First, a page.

The Philips CD-i is a multimedia CD player developed by Royal Philips Electronics and released in North America and Europe. As a video game console, it was one of the first to use a CD format for games. The CD-i was originally released in 1991 at the price of $700 in the United States.
Nintendo originally made a deal with Philips to develop an add-on for the Super Nintendo Entertainment System to allow it to play CD-based games, after having previously made a deal with Sony. The project was later aborted, but Philips was able to obtain the rights to deCD-i using some of Nintendo's intellectual properties.
Using Nintendo's licenses, Philips released three games for The Legend of Zelda series, one for the Mario series (two more were planned but were cancelled), and a version of Tetris. The The Legend of Zelda and Mario games received very bad reception, and the system generally sold poorly. In 1998, Philips announced that the CD-i had been discontinued.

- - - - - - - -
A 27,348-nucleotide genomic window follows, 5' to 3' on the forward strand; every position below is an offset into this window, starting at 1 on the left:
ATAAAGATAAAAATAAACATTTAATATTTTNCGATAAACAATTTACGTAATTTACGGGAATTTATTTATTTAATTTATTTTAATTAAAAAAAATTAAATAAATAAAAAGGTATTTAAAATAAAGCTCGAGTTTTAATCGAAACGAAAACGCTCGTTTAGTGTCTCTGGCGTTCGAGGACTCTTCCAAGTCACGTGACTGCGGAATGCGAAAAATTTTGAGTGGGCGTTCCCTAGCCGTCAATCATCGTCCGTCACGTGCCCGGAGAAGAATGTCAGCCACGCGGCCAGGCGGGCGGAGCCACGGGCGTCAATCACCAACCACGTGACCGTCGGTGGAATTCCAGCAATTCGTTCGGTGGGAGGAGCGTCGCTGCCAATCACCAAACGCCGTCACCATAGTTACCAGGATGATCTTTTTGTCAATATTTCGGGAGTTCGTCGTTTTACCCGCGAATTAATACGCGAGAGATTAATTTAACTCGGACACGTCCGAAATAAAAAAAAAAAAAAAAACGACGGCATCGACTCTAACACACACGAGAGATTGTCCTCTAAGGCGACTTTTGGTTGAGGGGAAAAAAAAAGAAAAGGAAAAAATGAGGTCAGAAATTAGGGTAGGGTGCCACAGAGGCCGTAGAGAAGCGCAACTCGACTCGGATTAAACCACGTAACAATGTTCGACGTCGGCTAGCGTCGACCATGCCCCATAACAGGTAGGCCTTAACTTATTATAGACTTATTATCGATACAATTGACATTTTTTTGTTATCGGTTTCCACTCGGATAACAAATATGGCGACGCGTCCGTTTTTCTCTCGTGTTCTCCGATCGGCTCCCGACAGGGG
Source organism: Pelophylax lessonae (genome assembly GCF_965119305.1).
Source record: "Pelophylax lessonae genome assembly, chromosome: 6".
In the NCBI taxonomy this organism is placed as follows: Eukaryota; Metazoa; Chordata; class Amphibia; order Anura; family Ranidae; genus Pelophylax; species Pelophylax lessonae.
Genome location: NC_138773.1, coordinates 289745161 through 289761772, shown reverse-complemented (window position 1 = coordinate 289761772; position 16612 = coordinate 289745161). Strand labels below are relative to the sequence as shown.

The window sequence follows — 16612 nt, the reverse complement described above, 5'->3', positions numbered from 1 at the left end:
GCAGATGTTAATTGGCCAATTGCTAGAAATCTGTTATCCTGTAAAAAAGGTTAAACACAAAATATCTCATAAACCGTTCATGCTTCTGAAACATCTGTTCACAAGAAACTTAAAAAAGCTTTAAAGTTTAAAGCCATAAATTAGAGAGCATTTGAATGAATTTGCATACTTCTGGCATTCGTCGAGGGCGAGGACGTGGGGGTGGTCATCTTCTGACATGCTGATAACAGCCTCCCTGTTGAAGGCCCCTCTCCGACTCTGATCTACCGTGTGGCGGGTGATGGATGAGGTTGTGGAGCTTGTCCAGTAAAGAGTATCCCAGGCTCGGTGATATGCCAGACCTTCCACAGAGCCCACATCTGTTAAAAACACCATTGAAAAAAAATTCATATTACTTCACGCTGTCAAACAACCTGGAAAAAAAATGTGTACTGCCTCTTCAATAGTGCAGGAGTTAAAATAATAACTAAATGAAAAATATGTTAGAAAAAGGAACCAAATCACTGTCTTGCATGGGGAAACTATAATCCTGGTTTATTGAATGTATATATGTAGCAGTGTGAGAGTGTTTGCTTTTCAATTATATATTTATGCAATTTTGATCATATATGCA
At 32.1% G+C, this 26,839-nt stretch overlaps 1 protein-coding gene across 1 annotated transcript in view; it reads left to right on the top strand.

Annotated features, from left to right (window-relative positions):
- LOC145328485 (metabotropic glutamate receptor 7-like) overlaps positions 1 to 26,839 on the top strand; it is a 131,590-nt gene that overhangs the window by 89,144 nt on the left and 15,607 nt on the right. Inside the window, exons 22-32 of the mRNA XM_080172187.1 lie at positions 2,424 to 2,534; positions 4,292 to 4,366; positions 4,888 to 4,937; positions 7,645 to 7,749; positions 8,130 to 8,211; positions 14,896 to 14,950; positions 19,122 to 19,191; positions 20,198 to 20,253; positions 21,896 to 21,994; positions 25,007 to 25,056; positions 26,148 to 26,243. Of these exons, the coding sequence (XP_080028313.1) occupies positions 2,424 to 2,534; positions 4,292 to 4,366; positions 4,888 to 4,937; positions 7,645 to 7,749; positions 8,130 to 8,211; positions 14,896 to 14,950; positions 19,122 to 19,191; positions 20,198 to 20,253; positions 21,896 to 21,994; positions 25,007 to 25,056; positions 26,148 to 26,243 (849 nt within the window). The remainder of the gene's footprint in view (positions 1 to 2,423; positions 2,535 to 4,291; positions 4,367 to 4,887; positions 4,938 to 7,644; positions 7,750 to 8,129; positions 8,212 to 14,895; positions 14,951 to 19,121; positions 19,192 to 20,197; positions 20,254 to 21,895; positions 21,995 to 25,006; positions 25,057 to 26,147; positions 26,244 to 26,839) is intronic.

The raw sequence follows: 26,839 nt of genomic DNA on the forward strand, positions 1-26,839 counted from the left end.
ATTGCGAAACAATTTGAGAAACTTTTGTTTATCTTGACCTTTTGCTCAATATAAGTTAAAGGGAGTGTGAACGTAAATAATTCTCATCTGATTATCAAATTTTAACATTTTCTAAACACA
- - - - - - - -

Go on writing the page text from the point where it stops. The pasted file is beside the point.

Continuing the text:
Unannounced Donkey Kong title
A Donkey Kong game was apparently in development for the system. The only known report of it is the LinkedIn resume of programmer Adrian Jackson-Jones, which states the game was in development during the 1992-1993 period at RSP. Jackson-Jones "designed and implemented the game engine" for the project.